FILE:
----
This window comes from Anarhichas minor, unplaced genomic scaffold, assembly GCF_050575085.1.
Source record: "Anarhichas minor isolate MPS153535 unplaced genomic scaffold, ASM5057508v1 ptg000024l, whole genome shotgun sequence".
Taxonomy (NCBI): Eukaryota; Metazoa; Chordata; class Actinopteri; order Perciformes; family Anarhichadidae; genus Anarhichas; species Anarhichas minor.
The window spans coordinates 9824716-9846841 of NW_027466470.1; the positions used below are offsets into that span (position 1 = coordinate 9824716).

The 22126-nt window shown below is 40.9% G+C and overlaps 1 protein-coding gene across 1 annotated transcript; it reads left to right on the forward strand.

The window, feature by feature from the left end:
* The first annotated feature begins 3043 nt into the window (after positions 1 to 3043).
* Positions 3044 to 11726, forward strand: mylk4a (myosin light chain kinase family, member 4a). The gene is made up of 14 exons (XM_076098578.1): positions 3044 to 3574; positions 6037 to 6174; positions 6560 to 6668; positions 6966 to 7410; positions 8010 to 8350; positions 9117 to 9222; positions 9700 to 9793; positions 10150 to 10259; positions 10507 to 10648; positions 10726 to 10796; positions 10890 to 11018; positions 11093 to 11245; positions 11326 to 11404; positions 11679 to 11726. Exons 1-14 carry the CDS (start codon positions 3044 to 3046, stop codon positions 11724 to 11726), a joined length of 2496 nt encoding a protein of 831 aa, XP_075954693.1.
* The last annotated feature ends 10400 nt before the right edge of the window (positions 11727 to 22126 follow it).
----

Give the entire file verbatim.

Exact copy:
This window comes from Anarhichas minor, unplaced genomic scaffold, assembly GCF_050575085.1.
Source record: "Anarhichas minor isolate MPS153535 unplaced genomic scaffold, ASM5057508v1 ptg000024l, whole genome shotgun sequence".
Taxonomy (NCBI): Eukaryota; Metazoa; Chordata; class Actinopteri; order Perciformes; family Anarhichadidae; genus Anarhichas; species Anarhichas minor.
The window spans coordinates 9824716-9846841 of NW_027466470.1; the positions used below are offsets into that span (position 1 = coordinate 9824716).

The 22126-nt window shown below is 40.9% G+C and overlaps 1 protein-coding gene across 1 annotated transcript; it reads left to right on the forward strand.

The window, feature by feature from the left end:
* The first annotated feature begins 3043 nt into the window (after positions 1 to 3043).
* Positions 3044 to 11726, forward strand: mylk4a (myosin light chain kinase family, member 4a). The gene is made up of 14 exons (XM_076098578.1): positions 3044 to 3574; positions 6037 to 6174; positions 6560 to 6668; positions 6966 to 7410; positions 8010 to 8350; positions 9117 to 9222; positions 9700 to 9793; positions 10150 to 10259; positions 10507 to 10648; positions 10726 to 10796; positions 10890 to 11018; positions 11093 to 11245; positions 11326 to 11404; positions 11679 to 11726. Exons 1-14 carry the CDS (start codon positions 3044 to 3046, stop codon positions 11724 to 11726), a joined length of 2496 nt encoding a protein of 831 aa, XP_075954693.1.
* The last annotated feature ends 10400 nt before the right edge of the window (positions 11727 to 22126 follow it).